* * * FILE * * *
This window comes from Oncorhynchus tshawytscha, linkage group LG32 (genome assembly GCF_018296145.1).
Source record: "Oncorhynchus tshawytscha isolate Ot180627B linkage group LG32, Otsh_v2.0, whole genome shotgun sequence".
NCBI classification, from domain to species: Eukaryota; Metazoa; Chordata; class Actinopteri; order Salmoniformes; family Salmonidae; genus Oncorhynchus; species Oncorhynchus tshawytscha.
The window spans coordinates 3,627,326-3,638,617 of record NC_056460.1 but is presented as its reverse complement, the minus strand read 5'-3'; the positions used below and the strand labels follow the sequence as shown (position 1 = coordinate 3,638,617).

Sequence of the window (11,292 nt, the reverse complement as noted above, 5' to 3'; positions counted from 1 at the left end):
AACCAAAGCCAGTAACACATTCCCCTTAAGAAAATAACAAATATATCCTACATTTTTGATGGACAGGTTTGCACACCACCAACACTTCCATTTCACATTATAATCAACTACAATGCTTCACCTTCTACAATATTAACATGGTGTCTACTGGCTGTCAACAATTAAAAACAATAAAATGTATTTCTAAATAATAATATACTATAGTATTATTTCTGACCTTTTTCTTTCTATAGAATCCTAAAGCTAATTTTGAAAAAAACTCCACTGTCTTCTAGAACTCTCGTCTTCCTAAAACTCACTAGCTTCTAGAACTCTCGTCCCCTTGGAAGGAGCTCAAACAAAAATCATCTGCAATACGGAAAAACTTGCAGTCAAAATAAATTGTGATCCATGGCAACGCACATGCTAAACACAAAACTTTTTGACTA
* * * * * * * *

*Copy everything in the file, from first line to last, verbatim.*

This window comes from Oncorhynchus tshawytscha, linkage group LG32 (genome assembly GCF_018296145.1).
Source record: "Oncorhynchus tshawytscha isolate Ot180627B linkage group LG32, Otsh_v2.0, whole genome shotgun sequence".
NCBI classification, from domain to species: Eukaryota; Metazoa; Chordata; class Actinopteri; order Salmoniformes; family Salmonidae; genus Oncorhynchus; species Oncorhynchus tshawytscha.
The window spans coordinates 3,627,326-3,638,617 of record NC_056460.1 but is presented as its reverse complement, the minus strand read 5'-3'; the positions used below and the strand labels follow the sequence as shown (position 1 = coordinate 3,638,617).

Sequence of the window (11,292 nt, the reverse complement as noted above, 5' to 3'; positions counted from 1 at the left end):
AACCAAAGCCAGTAACACATTCCCCTTAAGAAAATAACAAATATATCCTACATTTTTGATGGACAGGTTTGCACACCACCAACACTTCCATTTCACATTATAATCAACTACAATGCTTCACCTTCTACAATATTAACATGGTGTCTACTGGCTGTCAACAATTAAAAACAATAAAATGTATTTCTAAATAATAATATACTATAGTATTATTTCTGACCTTTTTCTTTCTATAGAATCCTAAAGCTAATTTTGAAAAAAACTCCACTGTCTTCTAGAACTCTCGTCTTCCTAAAACTCACTAGCTTCTAGAACTCTCGTCCCCTTGGAAGGAGCTCAAACAAAAATCATCTGCAATACGGAAAAACTTGCAGTCAAAATAAATTGTGATCCATGGCAACGCACATGCTAAACACAAAACTTTTTGACTA